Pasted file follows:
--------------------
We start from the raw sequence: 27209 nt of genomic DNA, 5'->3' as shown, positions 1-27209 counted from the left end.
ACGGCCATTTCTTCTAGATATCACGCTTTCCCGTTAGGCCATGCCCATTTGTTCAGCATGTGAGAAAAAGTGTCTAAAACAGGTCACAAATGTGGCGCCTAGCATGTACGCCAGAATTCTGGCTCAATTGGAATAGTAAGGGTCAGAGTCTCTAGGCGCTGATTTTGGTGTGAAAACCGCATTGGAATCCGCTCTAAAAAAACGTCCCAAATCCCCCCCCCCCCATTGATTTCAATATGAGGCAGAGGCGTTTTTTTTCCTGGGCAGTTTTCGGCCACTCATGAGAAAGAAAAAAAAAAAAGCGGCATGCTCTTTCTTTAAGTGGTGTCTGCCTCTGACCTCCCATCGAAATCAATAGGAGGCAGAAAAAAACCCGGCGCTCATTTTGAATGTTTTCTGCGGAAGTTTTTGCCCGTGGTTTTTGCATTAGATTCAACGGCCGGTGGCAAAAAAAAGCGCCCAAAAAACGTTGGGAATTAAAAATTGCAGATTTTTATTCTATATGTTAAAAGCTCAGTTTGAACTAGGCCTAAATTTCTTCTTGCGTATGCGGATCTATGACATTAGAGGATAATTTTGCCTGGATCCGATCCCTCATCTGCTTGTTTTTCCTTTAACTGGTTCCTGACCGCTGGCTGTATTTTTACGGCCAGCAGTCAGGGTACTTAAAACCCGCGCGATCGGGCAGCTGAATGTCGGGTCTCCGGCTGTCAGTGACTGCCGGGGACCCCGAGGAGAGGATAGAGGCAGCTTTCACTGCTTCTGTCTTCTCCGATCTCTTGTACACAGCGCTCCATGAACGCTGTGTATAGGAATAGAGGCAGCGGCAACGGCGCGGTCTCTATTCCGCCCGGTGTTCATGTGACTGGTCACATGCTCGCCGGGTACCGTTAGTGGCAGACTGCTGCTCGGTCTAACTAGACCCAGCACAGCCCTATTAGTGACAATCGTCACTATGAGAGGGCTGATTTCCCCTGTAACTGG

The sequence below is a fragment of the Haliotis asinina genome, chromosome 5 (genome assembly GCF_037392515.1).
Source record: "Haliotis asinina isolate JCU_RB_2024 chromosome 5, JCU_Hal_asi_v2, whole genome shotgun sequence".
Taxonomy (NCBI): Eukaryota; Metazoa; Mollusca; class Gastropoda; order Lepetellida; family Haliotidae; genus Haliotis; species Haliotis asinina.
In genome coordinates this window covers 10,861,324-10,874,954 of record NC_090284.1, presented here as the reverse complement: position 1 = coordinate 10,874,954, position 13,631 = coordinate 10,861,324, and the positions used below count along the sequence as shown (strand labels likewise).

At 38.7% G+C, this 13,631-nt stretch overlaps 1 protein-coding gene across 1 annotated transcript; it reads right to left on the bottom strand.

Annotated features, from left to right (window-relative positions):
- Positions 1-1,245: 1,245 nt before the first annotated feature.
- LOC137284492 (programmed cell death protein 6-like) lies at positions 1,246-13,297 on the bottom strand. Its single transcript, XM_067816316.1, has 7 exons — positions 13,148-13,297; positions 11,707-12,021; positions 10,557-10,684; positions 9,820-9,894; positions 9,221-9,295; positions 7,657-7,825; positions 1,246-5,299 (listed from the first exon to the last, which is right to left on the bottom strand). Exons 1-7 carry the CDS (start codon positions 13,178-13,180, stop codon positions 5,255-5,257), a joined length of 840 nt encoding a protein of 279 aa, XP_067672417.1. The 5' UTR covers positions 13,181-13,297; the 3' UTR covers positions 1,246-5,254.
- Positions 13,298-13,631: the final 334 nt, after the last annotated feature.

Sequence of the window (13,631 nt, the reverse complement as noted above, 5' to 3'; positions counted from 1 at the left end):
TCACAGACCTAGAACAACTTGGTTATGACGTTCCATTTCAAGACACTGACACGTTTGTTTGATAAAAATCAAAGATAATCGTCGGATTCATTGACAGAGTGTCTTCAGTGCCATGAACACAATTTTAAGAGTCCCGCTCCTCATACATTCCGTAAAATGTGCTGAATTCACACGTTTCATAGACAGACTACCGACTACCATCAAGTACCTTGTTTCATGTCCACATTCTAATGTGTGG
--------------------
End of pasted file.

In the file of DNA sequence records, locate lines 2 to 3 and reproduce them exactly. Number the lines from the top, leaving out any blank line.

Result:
ACGGCCATTTCTTCTAGATATCACGCTTTCCCGTTAGGCCATGCCCATTTGTTCAGCATGTGAGAAAAAGTGTCTAAAACAGGTCACAAATGTGGCGCCTAGCATGTACGCCAGAATTCTGGCTCAATTGGAATAGTAAGGGTCAGAGTCTCTAGGCGCTGATTTTGGTGTGAAAACCGCATTGGAATCCGCTCTAAAAAAACGTCCCAAATCCCCCCCCCCCCATTGATTTCAATATGAGGCAGAGGCGTTTTTTTTCCTGGGCAGTTTTCGGCCACTCATGAGAAAGAAAAAAAAAAAAGCGGCATGCTCTTTCTTTAAGTGGTGTCTGCCTCTGACCTCCCATCGAAATCAATAGGAGGCAGAAAAAAACCCGGCGCTCATTTTGAATGTTTTCTGCGGAAGTTTTTGCCCGTGGTTTTTGCATTAGATTCAACGGCCGGTGGCAAAAAAAAGCGCCCAAAAAACGTTGGGAATTAAAAATTGCAGATTTTTATTCTATATGTTAAAAGCTCAGTTTGAACTAGGCCTAAATTTCTTCTTGCGTATGCGGATCTATGACATTAGAGGATAATTTTGCCTGGATCCGATCCCTCATCTGCTTGTTTTTCCTTTAACTGGTTCCTGACCGCTGGCTGTATTTTTACGGCCAGCAGTCAGGGTACTTAAAACCCGCGCGATCGGGCAGCTGAATGTCGGGTCTCCGGCTGTCAGTGACTGCCGGGGACCCCGAGGAGAGGATAGAGGCAGCTTTCACTGCTTCTGTCTTCTCCGATCTCTTGTACACAGCGCTCCATGAACGCTGTGTATAGGAATAGAGGCAGCGGCAACGGCGCGGTCTCTATTCCGCCCGGTGTTCATGTGACTGGTCACATGCTCGCCGGGTACCGTTAGTGGCAGACTGCTGCTCGGTCTAACTAGACCCAGCACAGCCCTATTAGTGACAATCGTCACTATGAGAGGGCTGATTTCCCCTGTAACTGG

The sequence below is a fragment of the Haliotis asinina genome, chromosome 5 (genome assembly GCF_037392515.1).